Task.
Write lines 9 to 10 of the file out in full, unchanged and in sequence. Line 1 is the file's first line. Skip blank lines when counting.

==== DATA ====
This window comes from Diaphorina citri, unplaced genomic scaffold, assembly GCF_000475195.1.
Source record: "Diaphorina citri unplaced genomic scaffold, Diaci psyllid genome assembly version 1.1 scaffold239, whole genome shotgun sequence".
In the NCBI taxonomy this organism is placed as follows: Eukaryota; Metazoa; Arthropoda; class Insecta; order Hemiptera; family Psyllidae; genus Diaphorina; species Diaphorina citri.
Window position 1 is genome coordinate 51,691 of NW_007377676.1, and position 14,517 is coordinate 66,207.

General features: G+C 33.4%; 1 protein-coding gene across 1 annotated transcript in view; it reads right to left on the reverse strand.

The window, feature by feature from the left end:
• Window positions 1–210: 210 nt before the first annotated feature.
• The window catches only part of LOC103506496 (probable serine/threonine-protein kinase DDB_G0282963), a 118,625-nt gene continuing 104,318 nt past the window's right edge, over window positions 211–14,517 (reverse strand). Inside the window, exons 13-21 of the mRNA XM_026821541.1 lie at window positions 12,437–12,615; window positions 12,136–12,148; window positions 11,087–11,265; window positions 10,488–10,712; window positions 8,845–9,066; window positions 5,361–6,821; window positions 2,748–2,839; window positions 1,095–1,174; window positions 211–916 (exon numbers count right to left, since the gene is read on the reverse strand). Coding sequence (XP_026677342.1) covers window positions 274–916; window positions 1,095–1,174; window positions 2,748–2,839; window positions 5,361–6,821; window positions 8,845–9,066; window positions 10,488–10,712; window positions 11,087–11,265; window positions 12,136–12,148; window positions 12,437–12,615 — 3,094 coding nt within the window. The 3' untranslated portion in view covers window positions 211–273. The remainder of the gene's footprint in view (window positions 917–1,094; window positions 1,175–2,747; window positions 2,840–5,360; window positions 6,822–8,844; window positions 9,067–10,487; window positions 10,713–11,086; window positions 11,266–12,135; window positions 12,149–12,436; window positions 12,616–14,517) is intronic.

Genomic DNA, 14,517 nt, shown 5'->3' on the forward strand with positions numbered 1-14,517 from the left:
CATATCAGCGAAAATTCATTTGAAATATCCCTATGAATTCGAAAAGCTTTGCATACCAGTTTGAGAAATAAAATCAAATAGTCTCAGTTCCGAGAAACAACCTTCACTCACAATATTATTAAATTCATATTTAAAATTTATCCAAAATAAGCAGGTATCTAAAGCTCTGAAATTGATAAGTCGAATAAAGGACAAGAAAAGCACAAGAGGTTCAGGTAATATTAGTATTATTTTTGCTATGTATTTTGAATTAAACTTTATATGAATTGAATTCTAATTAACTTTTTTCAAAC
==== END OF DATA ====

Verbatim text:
Genomic DNA, 14,517 nt, shown 5'->3' on the forward strand with positions numbered 1-14,517 from the left:
CATATCAGCGAAAATTCATTTGAAATATCCCTATGAATTCGAAAAGCTTTGCATACCAGTTTGAGAAATAAAATCAAATAGTCTCAGTTCCGAGAAACAACCTTCACTCACAATATTATTAAATTCATATTTAAAATTTATCCAAAATAAGCAGGTATCTAAAGCTCTGAAATTGATAAGTCGAATAAAGGACAAGAAAAGCACAAGAGGTTCAGGTAATATTAGTATTATTTTTGCTATGTATTTTGAATTAAACTTTATATGAATTGAATTCTAATTAACTTTTTTCAAAC